Bailey is a unisex given name which comes from an English surname with several possible meanings:
- it’s an occupational surname meaning “bailiff”, referring to someone who was an officer of the court, similar to a sheriff or a sheriff’s deputy in charge with keeping order; it derives from Latin bāiulus (carrier, porter; manager, steward);
- it also refers to the outermost wall of a castle which comes from Old French baille meaning “stake, palisade, brace”, perhaps derived from Latin baculum (stick, staff, scepter, rod) from Proto-Indo-European *bak- (stick);
- it may also be a locational surname meaning “berry wood”, referring to someone who lived near such a place, from Old English beg (berry) and leah (woodland).
Origin: Latin, Proto-Indo-European
- Bailee (English)
- Baylee (English)
- Baylie (English)
Brittany is the English form of Latin Britannia which comes from the name of a British-Celtic tribe *Pretanni which comes from Proto-Celtic *mrixtos meaning “speckled, mottled, brindled”, which the Ancient Romans used to refer to the Picts. It’s the name of a region in France.
- Brittney (English)
- Britney (English)
- Brittani (English)
- Brittny (English)
- Britannia (English)
- Brittania (English)
- Brittain (English)
- Britain (English)
- Britton (English)
Belladonna is an Italian name which means “beautiful lady” from Italian elements bella (beautiful) and donna (lady). Bella is derived from Latin bellus meaning “beautiful, pretty, handsome”, while Donna is also derived from Latin domina “lady, mistress of the house”. It’s the name of a plant known as deadly nightshade, which is poisonous. It supposedly got its name Belladonna because it was used by women to dilate the pupils of their eyes to make them appear more attractive. Belladonna is also a surname.
Brynja (pr. brin-yah) is an Old Norse female name meaning “armor; coat of mail”, derived from Proto-Germanic *brunjǭ (breastplate).
Briana is the feminine form of Brian, an Irish name of uncertain meaning though it’s been linked to Old Celtic element bre meaning “hill” which, by extension, also means “high, noble”.It could also be related to Celtic brig- or brigant- meaning “high”, briga- meaning “might” and “power”, or brigh- meaning “noble, strong, virtuous”. Briana is a character in The Faerie Queen, an epic poem written by English poet Edmund Spenser, an allegorical work celebrating the rule of Queen Elizabeth I. It was published between 1590 and 1596 though he died before he could finish the entirety of the poem.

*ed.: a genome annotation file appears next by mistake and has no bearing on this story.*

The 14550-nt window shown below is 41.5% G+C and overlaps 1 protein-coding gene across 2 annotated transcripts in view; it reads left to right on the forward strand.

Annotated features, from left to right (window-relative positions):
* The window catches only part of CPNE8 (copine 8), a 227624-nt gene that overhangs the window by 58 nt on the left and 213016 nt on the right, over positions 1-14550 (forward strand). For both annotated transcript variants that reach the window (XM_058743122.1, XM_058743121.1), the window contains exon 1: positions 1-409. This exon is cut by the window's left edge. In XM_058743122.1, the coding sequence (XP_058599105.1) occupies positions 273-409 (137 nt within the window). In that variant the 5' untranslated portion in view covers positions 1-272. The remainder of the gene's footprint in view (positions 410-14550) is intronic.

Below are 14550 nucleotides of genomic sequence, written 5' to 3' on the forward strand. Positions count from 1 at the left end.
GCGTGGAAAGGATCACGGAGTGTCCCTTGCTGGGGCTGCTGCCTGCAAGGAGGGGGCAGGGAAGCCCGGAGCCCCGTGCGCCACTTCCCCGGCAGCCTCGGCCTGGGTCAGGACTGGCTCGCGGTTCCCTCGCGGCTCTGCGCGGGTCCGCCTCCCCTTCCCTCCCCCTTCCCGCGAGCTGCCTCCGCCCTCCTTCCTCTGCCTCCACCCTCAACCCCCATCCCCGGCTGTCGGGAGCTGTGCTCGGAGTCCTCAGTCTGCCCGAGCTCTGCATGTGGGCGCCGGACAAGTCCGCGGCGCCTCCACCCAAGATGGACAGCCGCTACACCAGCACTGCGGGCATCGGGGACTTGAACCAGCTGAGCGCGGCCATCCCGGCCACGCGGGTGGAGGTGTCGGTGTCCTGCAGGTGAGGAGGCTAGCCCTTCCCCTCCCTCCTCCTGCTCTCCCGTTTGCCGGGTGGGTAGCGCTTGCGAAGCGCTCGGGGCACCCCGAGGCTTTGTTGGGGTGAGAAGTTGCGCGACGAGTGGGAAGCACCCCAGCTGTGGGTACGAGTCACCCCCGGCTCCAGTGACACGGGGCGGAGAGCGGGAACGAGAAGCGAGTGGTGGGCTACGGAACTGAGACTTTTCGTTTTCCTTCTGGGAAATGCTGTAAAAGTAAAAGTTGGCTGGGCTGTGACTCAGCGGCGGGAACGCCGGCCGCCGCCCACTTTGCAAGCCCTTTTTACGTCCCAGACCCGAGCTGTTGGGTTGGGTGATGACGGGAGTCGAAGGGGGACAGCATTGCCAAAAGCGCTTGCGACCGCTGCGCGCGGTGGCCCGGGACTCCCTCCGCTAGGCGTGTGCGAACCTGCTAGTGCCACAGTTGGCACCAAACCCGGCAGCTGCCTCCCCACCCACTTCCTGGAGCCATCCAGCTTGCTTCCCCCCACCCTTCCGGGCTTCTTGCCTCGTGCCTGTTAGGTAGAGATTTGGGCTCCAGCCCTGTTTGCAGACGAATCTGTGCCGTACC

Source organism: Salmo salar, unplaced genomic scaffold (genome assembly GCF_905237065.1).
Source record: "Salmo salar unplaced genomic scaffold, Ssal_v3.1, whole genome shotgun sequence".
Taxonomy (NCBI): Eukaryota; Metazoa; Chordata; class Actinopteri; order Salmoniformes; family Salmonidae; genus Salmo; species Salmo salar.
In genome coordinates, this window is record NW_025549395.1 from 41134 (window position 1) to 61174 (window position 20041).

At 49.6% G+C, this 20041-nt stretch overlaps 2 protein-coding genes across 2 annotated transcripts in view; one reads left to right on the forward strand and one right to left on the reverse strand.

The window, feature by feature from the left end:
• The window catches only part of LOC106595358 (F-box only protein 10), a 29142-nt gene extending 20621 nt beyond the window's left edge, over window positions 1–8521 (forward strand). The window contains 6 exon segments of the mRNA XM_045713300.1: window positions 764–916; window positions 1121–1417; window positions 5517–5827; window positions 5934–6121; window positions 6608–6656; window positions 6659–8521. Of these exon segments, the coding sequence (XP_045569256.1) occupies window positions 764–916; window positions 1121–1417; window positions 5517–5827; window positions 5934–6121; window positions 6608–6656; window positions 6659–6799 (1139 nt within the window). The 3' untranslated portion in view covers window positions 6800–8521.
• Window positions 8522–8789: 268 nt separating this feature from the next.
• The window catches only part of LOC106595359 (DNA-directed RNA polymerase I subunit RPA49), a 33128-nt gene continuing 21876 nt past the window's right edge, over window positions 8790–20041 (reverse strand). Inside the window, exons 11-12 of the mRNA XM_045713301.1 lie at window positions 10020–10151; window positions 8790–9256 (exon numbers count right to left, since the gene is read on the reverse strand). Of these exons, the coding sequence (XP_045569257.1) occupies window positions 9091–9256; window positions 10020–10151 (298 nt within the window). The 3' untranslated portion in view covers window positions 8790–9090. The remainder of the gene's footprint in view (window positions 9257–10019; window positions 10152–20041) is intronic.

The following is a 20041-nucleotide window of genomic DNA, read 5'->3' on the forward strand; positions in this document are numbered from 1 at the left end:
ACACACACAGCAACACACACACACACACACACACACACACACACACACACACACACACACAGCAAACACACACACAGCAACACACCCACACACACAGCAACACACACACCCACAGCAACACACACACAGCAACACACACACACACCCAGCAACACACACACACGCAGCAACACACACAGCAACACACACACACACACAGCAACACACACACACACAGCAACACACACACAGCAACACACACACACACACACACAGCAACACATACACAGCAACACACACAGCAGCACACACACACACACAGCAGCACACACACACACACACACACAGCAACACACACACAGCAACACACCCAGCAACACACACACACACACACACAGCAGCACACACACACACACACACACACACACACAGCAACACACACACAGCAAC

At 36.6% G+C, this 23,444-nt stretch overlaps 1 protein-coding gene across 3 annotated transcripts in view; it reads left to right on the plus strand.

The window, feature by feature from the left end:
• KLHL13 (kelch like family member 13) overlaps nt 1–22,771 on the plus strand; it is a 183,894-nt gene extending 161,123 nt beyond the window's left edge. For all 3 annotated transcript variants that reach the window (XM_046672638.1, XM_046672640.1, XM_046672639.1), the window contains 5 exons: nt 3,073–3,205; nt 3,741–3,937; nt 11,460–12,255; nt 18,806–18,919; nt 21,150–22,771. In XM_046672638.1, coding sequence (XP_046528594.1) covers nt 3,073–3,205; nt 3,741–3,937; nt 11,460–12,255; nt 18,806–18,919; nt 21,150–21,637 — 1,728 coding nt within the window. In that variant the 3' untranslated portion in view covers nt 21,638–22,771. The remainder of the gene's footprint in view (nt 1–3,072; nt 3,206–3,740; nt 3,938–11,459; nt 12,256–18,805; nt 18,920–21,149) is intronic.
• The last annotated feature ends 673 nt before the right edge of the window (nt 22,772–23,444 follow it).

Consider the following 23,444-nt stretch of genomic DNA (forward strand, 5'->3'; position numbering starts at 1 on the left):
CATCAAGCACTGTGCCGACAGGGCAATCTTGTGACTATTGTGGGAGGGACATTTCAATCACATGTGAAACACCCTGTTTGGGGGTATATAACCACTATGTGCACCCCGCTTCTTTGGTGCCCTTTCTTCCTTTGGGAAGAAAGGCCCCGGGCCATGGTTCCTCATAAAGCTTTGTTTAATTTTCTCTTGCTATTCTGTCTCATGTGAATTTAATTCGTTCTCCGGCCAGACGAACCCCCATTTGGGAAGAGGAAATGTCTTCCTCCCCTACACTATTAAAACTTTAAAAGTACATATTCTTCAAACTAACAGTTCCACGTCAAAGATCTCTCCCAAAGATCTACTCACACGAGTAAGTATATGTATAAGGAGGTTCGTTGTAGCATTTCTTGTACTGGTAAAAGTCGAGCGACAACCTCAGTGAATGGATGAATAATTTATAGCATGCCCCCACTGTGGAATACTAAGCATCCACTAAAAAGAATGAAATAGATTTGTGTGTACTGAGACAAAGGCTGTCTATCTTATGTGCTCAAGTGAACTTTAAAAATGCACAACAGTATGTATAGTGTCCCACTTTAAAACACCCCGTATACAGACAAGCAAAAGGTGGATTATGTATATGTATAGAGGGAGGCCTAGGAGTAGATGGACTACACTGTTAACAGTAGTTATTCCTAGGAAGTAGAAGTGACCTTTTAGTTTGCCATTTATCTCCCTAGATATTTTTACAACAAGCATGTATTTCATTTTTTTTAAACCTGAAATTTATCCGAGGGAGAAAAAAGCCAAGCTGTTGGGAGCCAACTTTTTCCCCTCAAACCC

Origin: Old Celtic
Belia has several possible meanings and origins such as:
- it’s an Indonesian word meaning “youth”;
- it may also be a variant of Bella, the short form of Isabella, the Latinate form of Elizabeth, which comes from Hebrew meaning “my God is an oath” or “my God is abundance”; Bella also means “beautiful” in Italian from Latin bellus;
- Belia may also be a variant of Beila, the Yiddish equivalent of Bella meaning “beautiful”, though Beila may also be a variant spelling of Baila, meaning “white” in Yiddish;
- Beila is also the Basque form of Vigila, a Visigothic name possibly meaning “crow” from Basque bela;
- it may also be a variant of Béla, a Hungarian male name possibly derived from Hungarian bél meaning “heart, insides,” in Old Hungarian and “intestines” in New Hungarian, a symbolism of one having “guts”- bravery and character. Béla has also been linked to Slavic belu meaning “white”;
- Belia could also be a short form of Abelia, the feminine form of Abel meaning “breath, vapor” and “vanity”; or a short form of Obelia, which comes from Greek obelos “a spit; pointed pillar; needle”
Origin: Indonesian, Hebrew, Yiddish, Latin; Basque, Hungarian, Slavic, Greek
Bellalune is a combination of two names: Bella, which means “beautiful” in Italian and Spanish which comes from Latin bellus (beautiful, pretty, handsome), though it could also be a short form of names like Isabella (the Latinate form of Elizabeth which comes from Hebrew meaning “my God is an oath” or “my God is abundance”) or Arabella (a medieval Scottish name which is either a variant of Amabel meaning “lovable” in Latin or perhaps related to Latin Orabilis or Orabilia meaning invokable”); combined with Lune, the French word for “moon” which is also derived from Latin luna.
Origin: Latin, Hebrew
Berenice is the Latinized form of Macedonian Berenike derived from Greek Pherenike meaning “bringing victory” or “bringer of victory” from Greek elements pheros (to bring) and nike (victory). It’s pronounced be-re-NEE-che in Italian, be-re-NEE-see, or ber-nees in English).
- Bernice (English)
- Berniece (English)
- Bérénice (French)
- Pherenike (Ancient Greek)
- Bernike (Biblical Greek)
- Berenike (Macedonian, Ancient Greek)
- Veronica (Latin transliteration of Berenice)
Brittanya is a variant spelling of Britannia, the Latin name for the island of Britain and later used to refer to a female personification of Britain. The name was first coined by Ancient Greeks, originally called Prettanike or Brettaniai, which might have originally been used to refer to the Picts, which comes from Proto-Celtic *mrixtos meaning “speckled, mottled, brindled”.
Origin: Ancient Greek
- Britton (unisex)
Bernie is a nickname for names like Bernard, a Germanic male name meaning “brave bear” or “hardy bear” from Germanic elements bern (bear) and hard (brave, hardy); Bernadette and Bernardine, both feminine forms of Bernard; and Bernice, a variant spelling of Berenice, which is the Latinized form of Macedonian Berenike from Greek Pherenike meaning “bringing victory” or “bringer of victory” from Greek elements pheros (to bring) and nike (victory).
Origin: Germanic, Greek
- Berny (English)
- Bern (English, Germanic)